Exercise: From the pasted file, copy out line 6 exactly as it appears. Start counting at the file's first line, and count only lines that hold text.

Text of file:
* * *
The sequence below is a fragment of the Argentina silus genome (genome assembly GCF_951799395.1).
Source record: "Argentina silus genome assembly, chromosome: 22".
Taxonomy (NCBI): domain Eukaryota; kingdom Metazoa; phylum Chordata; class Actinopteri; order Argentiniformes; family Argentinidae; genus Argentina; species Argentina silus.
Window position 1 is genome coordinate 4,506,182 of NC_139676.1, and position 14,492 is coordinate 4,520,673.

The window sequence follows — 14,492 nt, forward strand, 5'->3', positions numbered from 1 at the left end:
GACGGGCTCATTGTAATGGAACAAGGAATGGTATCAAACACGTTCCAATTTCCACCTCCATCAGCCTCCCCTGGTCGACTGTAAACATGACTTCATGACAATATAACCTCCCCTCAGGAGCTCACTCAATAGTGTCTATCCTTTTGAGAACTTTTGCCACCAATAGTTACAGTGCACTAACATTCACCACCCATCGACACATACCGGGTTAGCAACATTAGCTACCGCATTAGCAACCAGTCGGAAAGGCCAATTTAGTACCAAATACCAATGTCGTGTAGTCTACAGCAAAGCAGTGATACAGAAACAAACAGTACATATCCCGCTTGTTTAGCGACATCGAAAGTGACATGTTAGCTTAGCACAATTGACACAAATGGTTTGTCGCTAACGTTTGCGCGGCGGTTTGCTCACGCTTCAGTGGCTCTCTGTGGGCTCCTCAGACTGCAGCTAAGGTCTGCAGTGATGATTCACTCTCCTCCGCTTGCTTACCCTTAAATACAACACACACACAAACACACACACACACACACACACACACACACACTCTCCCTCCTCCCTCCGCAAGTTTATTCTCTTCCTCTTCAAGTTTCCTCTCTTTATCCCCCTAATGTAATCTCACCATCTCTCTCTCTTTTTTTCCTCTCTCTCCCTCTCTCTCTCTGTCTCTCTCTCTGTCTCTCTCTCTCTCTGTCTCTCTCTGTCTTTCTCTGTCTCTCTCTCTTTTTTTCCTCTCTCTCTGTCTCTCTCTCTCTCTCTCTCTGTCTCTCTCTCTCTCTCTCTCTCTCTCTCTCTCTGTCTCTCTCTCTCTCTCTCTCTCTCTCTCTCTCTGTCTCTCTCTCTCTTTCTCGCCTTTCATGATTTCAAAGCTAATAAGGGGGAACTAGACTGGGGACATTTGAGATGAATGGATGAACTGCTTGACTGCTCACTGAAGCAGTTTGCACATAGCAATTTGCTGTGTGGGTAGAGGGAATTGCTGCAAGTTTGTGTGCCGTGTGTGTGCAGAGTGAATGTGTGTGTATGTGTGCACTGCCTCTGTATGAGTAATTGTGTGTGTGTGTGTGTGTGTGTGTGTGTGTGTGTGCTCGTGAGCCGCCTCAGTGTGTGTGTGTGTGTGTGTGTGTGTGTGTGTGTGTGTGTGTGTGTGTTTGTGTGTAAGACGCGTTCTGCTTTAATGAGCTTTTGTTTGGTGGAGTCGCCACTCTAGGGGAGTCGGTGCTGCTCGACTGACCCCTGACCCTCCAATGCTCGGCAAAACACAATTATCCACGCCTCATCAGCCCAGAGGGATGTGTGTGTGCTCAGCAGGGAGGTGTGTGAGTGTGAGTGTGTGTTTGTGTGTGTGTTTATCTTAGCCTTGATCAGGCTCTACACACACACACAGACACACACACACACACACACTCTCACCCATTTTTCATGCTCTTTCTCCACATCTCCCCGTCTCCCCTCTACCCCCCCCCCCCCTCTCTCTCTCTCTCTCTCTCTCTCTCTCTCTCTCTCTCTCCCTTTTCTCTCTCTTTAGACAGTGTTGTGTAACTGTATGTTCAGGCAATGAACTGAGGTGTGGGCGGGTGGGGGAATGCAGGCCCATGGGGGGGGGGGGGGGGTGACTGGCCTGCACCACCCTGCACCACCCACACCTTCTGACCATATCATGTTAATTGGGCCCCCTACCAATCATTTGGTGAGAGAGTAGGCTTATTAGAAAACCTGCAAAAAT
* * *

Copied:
GACGGGCTCATTGTAATGGAACAAGGAATGGTATCAAACACGTTCCAATTTCCACCTCCATCAGCCTCCCCTGGTCGACTGTAAACATGACTTCATGACAATATAACCTCCCCTCAGGAGCTCACTCAATAGTGTCTATCCTTTTGAGAACTTTTGCCACCAATAGTTACAGTGCACTAACATTCACCACCCATCGACACATACCGGGTTAGCAACATTAGCTACCGCATTAGCAACCAGTCGGAAAGGCCAATTTAGTACCAAATACCAATGTCGTGTAGTCTACAGCAAAGCAGTGATACAGAAACAAACAGTACATATCCCGCTTGTTTAGCGACATCGAAAGTGACATGTTAGCTTAGCACAATTGACACAAATGGTTTGTCGCTAACGTTTGCGCGGCGGTTTGCTCACGCTTCAGTGGCTCTCTGTGGGCTCCTCAGACTGCAGCTAAGGTCTGCAGTGATGATTCACTCTCCTCCGCTTGCTTACCCTTAAATACAACACACACACAAACACACACACACACACACACACACACACACACTCTCCCTCCTCCCTCCGCAAGTTTATTCTCTTCCTCTTCAAGTTTCCTCTCTTTATCCCCCTAATGTAATCTCACCATCTCTCTCTCTTTTTTTCCTCTCTCTCCCTCTCTCTCTCTGTCTCTCTCTCTGTCTCTCTCTCTCTCTGTCTCTCTCTGTCTTTCTCTGTCTCTCTCTCTTTTTTTCCTCTCTCTCTGTCTCTCTCTCTCTCTCTCTCTGTCTCTCTCTCTCTCTCTCTCTCTCTCTCTCTCTGTCTCTCTCTCTCTCTCTCTCTCTCTCTCTCTCTGTCTCTCTCTCTCTTTCTCGCCTTTCATGATTTCAAAGCTAATAAGGGGGAACTAGACTGGGGACATTTGAGATGAATGGATGAACTGCTTGACTGCTCACTGAAGCAGTTTGCACATAGCAATTTGCTGTGTGGGTAGAGGGAATTGCTGCAAGTTTGTGTGCCGTGTGTGTGCAGAGTGAATGTGTGTGTATGTGTGCACTGCCTCTGTATGAGTAATTGTGTGTGTGTGTGTGTGTGTGTGTGTGTGTGTGTGCTCGTGAGCCGCCTCAGTGTGTGTGTGTGTGTGTGTGTGTGTGTGTGTGTGTGTGTGTGTGTGTTTGTGTGTAAGACGCGTTCTGCTTTAATGAGCTTTTGTTTGGTGGAGTCGCCACTCTAGGGGAGTCGGTGCTGCTCGACTGACCCCTGACCCTCCAATGCTCGGCAAAACACAATTATCCACGCCTCATCAGCCCAGAGGGATGTGTGTGTGCTCAGCAGGGAGGTGTGTGAGTGTGAGTGTGTGTTTGTGTGTGTGTTTATCTTAGCCTTGATCAGGCTCTACACACACACACAGACACACACACACACACACACTCTCACCCATTTTTCATGCTCTTTCTCCACATCTCCCCGTCTCCCCTCTACCCCCCCCCCCCCTCTCTCTCTCTCTCTCTCTCTCTCTCTCTCTCTCTCTCTCCCTTTTCTCTCTCTTTAGACAGTGTTGTGTAACTGTATGTTCAGGCAATGAACTGAGGTGTGGGCGGGTGGGGGAATGCAGGCCCATGGGGGGGGGGGGGGGGTGACTGGCCTGCACCACCCTGCACCACCCACACCTTCTGACCATATCATGTTAATTGGGCCCCCTACCAATCATTTGGTGAGAGAGTAGGCTTATTAGAAAACCTGCAAAAAT